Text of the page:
Diapason gallery for sound and intermedia presents
lgOpre, an audiovisual installation
Saturdays in April: 4/5, 4/12, 4/19, 4/26
2 - 8 PM
Opening Reception: April 5, 6 - 8 PM
882 Third Avenue (between 32nd and 33rd Street)
Brooklyn, NY 11232
Subways: D, N, R to 36th Street/4th Avenue
Phone 718.499.5070 | Email firstname.lastname@example.org
About the Installation
lgOpre (luh - GOP - ruh) is an audiovisual installation of multichannel sound and projected digital animation created with real-time software that links vintage grid pattern algorithms with vinyl record lock-groove samples. The software behind lgOpre, written by the artist, uses customized abstract image generation routines (c.1970), appropriated color schemes, and self-similar number patterns to create an animation that is also a visual controller for a modular digital sound studio. Each of the 34 grid pattern building blocks used for lgOpre is mapped to its own set of processed and unmodified lock-groove samples. The color of the underlying grid is used to select which sound will play as the basic grids from each animation frame are visually highlighted in turn for a determinate duration before advancing to the next frame. Aleatoric color scheme variants introduce a degree of chance to the sound-image mapping.
Compositionally, lgOpre first introduces each visual building block as a full-screen matrix using black and white, grayscale or a few saturated colors to create monochromes or relatively simple patterns accompanied by solo sound samples. The screen splits in half horizontally, then vertically, producing four quadrants with increasing pattern complexity. New color schemes and faster sequencing within a single animation frame trigger the look of blocky color video games or visualized computer core dumps and densely layered multichannel sound.
Locked grooves and the title of Galbraith's 2002 video Open Research which juxtaposed animated black and white ‘big bit’ grids with human-sized inflatable sculpture from the late-1960s helped give lgOpre its name: ocked roove en search.
About the Artist
David Galbraith is a composer, performer and media artist who lives and works in New York. Galbraith explores the couplings between art, music, technology and the body through his sound installations, video works, custom software and performances using self-built analog electronics. In 2005 Galbraith’s Composition 2005 No. 1: Two Straight Lines Displaced, Nudged and Gently Spun was shown at Diapason and will be included in a forthcoming DVD archive of works exhibited at Diapason.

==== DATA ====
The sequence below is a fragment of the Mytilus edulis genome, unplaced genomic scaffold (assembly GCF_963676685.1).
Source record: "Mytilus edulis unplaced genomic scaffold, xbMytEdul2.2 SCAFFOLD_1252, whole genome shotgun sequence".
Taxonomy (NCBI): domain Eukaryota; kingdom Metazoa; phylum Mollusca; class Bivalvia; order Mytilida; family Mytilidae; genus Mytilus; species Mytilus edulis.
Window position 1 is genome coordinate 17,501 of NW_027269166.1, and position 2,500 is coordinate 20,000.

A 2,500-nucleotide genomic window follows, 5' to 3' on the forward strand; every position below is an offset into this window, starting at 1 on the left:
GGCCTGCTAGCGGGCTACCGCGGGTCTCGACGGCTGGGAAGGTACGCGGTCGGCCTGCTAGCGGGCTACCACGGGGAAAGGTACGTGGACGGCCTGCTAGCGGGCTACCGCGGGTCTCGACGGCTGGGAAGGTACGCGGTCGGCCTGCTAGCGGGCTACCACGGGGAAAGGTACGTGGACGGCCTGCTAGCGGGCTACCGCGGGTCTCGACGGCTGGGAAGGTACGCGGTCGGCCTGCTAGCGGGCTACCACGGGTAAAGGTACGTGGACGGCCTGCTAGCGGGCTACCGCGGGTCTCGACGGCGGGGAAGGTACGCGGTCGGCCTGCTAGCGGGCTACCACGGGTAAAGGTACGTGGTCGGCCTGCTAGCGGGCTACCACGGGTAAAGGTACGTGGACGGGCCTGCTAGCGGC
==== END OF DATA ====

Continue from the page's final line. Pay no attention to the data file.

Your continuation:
In 2006 Galbraith received a Finishing Funds grant from the Experimental Television Center/NYSCA for lgOpre, his custom software for sound and image. Galbraith enhanced lgOpre in 2007 to support analog synthesizers at STEIM (Studio for Electro-Instrumental Music) in Amsterdam. His compositions and performances have been presented at The New Museum of Contemporary Art, Tonic, The Stone, Art in General, and free103point9, among other New York venues. Selected solo and group international performances include Erase & Reset: International Night Of Experimental & Electronic Music at Staatsbank Berlin; Garage Festival, Stralsund, Germany; and Musica Pro Nova, Bremen, Germany. Galbraith also performs with the analog synthesis collective Analogos at Diapason.
Galbraith’s visual work has been included in museum exhibitions at P.S.1/MoMA (New York), The New Museum of Contemporary Art (New York), and KW Institute of Contemporary Art (Berlin).
Galbraith holds an M.F.A. from California Institute of the Arts (1996) and a B.S. from the University of Wisconsin-Madison (1988). Galbraith also participated in the studio program of the Whitney Museum Independent Study Program in 1996-97.
Diapason gallery for sound and intermedia was founded by composer Michael J. Schumacher in 2001 and its program builds on the efforts of Schumacher’s previous sound space, Studio Five Beekman, founded in 1996. Diapason is the sole venue in New York City and one of few internationally dedicated to the presentation of multichannel sound installation where composers and sound artists can realize their work for an interested public. By providing an optimum listening environment, two high quality multi-channel sound systems, a regular audience, and a place for experimentation, Diapason seeks to engage composers and the public in dialogue about the place of contemporary music and sound practice in a broader cultural context. Diapason is supported by NYSCA, the New York City Department of Cultural Affairs, the Phaedrus Foundation, the Foundation for Contemporary Performance Arts, The Trust for Mutual Understanding, Kirk Radke, and by generous individuals. Diapason is a 501(c)3 organization.